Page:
On his blog he tells us that he has "an intolerance for mediocrity". If he is true to his word, he is likely to burst more than a few blood vessels as he settles down to life with Llanelli Labour.
A second factor which won't have helped Helen Mary is Carmarthenshire County Council, until recently led by Labour in coalition with the evergreen poison ivy Independents who have managed to maintain their stranglehold on the new Plaid-led administration.
It seems like only yesterday that Kevin Madge was robustly defending decisions on sports pitches and parks in the south of the county, only for Lee Waters to blame the mess on Plaid.
Last but not least, Plaid's prospects were probably sunk once again by the presence on the ballot paper of Siân Caiach.
Siân is a brave, principled and obstinate force of nature, and unlike any other county councillor in Carmarthenshire, she has a large personal following. The tragedy for her and for Plaid in Llanelli is that what began largely as a personality clash has been allowed to fester for so long and cause so much damage.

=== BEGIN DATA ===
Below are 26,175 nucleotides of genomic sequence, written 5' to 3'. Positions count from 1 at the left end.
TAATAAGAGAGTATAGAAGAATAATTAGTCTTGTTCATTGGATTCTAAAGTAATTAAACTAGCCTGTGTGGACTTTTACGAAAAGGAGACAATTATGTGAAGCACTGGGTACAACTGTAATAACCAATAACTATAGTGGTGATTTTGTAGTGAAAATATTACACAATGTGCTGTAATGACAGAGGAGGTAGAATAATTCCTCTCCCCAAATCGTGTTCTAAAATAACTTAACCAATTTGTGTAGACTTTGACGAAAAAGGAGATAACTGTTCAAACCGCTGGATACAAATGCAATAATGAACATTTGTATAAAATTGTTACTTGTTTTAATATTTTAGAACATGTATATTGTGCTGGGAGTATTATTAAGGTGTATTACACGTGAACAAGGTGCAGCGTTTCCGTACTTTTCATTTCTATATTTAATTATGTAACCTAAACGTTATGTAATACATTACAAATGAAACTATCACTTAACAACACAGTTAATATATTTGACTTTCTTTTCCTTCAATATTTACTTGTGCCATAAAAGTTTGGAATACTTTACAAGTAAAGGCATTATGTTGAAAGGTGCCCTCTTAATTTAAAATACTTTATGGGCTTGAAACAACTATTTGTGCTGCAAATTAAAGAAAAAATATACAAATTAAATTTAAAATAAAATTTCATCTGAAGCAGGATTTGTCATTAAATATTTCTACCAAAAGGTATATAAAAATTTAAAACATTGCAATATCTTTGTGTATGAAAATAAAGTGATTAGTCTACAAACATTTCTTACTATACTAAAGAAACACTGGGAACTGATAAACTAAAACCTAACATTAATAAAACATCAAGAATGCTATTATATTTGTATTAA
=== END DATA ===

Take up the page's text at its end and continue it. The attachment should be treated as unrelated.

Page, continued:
Almost for sure, that is not how Siân would see things, but she is one of those people it was always going to be better having in the tent. At which point the analogy breaks down for biological reasons and the law of gravity.
If a repeat is to be avoided next time round, personal animosities and resentment need to be set aside, and an olive branch offered from inside the tent.
As far as the rest of us are concerned, a priority must now be to tackle the absurd voting system. Labour will for obvious reasons be uninclined to want change, but the looming reorganisation of Westminster constituencies which will see Wales reduced from 40 to 29 seats should be the catalyst. No political party in its right mind wants to end up fighting elections on constituency boundaries which differ wildly from year to year.
And looming over all of that is the NHS. After 17 years of Labour in control, the service is moving ever closer to meltdown.
It was obvious from the leaders' debates that health is by far the most important issue for most voters, and yet Labour is in denial. The NHS will be an even hotter topic at the next election, for sure.
The last word goes to Lyndon Rosser who had this to say on Twitter: